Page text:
Godzilla (1998 film)

Redirected from Godzilla (1998)

2,559articles on

Godzilla Films
Godzilla vs. Destoroyah
Godzilla 2000: Millennium
TriStar Kaiju Film
Directed by                   Produced by
Roland Emmerich Dean Devlin,
Roland Emmerich,
Ute Emmerich,
William Fay,
Cary Woods,
Robert Fried,
Kelly Van Horn,
Peter Winther
Written by                       Music by  
Dean Devlin,
Roland Emmerich
David Arnold,
Michael Lloyd
Distributed by                       Rating      
TriStar Pictures
Toho Company Ltd.JP
  Budget                           Box Office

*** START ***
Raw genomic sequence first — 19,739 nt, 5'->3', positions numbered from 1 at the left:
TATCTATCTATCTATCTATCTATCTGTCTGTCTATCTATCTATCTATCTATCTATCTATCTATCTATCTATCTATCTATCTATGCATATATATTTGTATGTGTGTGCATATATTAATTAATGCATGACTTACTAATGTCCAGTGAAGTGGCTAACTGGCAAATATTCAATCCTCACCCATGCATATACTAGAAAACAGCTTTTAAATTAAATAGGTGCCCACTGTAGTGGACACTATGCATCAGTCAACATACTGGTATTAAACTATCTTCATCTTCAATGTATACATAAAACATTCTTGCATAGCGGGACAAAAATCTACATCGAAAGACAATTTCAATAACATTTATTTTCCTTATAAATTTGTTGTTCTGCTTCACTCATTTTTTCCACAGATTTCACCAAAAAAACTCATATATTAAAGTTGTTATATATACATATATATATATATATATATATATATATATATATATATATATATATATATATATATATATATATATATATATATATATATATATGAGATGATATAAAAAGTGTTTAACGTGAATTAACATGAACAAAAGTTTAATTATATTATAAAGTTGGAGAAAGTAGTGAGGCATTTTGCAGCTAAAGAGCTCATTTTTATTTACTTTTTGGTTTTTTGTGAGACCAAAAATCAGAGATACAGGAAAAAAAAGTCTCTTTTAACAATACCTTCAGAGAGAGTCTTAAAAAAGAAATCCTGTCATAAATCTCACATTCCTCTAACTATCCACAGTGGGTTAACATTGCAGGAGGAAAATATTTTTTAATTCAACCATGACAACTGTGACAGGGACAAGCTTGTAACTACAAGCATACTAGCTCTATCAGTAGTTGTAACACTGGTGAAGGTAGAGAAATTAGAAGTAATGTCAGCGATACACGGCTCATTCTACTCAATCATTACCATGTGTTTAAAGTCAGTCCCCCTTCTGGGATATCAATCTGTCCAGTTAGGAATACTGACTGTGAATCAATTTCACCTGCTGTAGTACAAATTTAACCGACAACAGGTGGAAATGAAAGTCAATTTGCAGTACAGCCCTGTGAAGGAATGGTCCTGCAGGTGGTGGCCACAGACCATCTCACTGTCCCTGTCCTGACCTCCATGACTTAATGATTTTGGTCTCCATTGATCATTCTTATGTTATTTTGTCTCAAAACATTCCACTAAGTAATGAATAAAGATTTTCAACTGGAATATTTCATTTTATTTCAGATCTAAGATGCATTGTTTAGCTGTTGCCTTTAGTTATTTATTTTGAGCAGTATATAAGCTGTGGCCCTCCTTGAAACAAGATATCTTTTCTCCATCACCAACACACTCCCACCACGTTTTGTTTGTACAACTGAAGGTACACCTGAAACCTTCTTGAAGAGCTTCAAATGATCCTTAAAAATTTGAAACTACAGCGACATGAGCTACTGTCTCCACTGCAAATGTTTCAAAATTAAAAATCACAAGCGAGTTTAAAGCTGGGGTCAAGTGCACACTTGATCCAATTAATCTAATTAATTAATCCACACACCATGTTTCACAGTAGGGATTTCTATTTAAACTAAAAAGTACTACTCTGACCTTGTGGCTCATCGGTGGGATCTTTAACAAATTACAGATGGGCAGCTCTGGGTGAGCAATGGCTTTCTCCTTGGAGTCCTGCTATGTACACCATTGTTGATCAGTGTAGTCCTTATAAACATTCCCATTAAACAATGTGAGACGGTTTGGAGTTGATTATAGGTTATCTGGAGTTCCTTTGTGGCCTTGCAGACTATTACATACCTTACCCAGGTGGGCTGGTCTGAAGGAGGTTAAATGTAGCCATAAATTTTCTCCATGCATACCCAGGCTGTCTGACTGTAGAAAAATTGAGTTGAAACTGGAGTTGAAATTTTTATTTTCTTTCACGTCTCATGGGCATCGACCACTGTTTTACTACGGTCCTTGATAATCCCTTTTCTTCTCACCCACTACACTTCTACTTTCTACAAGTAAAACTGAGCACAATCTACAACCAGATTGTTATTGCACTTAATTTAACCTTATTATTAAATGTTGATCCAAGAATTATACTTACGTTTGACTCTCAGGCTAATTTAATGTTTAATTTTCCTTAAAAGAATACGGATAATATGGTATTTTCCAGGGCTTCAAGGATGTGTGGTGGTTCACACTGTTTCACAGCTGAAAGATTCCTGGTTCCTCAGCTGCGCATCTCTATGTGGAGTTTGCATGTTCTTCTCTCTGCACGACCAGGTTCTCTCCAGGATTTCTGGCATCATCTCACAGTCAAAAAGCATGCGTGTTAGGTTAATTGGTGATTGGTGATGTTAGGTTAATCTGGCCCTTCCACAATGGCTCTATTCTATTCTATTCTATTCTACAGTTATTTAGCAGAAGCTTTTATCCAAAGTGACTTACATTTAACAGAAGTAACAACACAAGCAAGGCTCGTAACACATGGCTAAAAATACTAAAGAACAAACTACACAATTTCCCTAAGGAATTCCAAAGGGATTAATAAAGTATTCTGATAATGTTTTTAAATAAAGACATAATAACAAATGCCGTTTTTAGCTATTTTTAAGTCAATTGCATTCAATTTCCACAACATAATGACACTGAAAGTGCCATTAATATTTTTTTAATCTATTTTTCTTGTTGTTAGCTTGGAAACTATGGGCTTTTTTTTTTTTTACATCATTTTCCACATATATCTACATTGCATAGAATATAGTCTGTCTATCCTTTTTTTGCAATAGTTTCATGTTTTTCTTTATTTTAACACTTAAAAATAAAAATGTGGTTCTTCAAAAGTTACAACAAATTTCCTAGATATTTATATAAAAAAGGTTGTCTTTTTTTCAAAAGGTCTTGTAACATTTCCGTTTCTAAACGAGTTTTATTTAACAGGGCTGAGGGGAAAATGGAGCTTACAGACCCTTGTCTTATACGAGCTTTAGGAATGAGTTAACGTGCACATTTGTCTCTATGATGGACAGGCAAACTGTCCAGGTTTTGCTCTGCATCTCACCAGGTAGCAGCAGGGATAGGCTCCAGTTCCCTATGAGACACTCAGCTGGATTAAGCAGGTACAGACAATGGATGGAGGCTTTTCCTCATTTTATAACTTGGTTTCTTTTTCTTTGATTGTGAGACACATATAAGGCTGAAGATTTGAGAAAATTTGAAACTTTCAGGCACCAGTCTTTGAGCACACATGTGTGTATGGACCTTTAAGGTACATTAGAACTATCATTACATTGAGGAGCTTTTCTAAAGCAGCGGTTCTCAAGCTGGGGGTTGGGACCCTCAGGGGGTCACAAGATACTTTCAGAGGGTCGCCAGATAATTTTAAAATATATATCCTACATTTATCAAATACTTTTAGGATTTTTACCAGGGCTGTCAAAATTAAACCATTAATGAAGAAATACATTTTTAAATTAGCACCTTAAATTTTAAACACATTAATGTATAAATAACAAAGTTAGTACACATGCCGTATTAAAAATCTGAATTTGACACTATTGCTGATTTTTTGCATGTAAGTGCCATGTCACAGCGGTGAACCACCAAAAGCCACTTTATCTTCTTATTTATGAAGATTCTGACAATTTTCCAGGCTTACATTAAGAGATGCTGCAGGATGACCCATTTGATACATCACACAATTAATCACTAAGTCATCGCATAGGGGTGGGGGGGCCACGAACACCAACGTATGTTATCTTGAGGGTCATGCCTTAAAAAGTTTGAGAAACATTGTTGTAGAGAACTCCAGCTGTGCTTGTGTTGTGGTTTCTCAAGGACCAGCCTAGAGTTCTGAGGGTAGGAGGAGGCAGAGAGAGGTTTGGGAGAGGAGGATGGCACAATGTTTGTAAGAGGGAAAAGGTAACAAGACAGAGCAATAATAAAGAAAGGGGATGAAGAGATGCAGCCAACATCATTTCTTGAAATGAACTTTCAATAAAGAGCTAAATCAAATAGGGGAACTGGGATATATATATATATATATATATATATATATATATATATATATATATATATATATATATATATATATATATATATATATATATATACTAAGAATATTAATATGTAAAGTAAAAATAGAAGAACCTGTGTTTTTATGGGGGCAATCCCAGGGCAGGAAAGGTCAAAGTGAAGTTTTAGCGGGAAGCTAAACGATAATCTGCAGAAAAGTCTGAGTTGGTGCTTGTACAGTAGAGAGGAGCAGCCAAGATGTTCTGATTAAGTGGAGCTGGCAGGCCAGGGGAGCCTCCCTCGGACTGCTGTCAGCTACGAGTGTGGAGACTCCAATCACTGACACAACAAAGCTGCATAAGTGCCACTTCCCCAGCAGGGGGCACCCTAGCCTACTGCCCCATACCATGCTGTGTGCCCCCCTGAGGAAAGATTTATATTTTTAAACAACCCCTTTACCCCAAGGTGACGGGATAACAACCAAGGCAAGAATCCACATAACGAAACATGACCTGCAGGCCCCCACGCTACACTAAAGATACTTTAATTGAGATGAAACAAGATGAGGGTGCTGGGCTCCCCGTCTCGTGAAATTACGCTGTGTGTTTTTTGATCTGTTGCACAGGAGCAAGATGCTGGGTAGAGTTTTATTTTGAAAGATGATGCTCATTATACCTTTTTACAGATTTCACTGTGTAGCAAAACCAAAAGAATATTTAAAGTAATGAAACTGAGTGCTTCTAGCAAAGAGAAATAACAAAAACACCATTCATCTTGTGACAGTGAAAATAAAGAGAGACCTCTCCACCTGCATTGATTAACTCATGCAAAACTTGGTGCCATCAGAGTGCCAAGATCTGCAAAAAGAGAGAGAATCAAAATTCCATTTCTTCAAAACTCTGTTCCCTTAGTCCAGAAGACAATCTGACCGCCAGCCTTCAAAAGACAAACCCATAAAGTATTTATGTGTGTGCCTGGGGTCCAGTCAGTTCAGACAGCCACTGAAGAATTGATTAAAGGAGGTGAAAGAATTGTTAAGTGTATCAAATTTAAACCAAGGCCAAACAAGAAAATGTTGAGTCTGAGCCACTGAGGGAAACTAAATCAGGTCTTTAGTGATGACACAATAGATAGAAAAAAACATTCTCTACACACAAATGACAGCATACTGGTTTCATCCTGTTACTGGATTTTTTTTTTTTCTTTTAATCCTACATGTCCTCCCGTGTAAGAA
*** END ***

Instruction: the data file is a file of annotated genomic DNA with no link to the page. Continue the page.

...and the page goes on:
$130,000,000 $379,014,294
Running Time
140 minutesUS
(2 hours, 20 minutes)
140 minutesJP
(2 hours, 20 minutes)
Designs Used
ShodaiJira, ShodaiBebiiJira

Size Does Matter „ 

— Tagline

GODZILLA (GODZILLA,   Gojira?) is a 1998 American science fiction monster film produced by TriStar Pictures, and the first American Godzilla film. The film was released to American theaters on May 19, 1998, and to Japanese theaters on July 11, 1998.


Following a nuclear test in French Polynesia, a marine iguana nest is exposed to the fallout of radiation.

Thirty years later, a Japanese fishing vessel is suddenly attacked by an enormous sea creature in the South Pacific ocean, with only one seaman surviving. Traumatized, he is questioned by a mysterious Frenchman in a hospital regarding what he saw, to which he only replies "Gojira."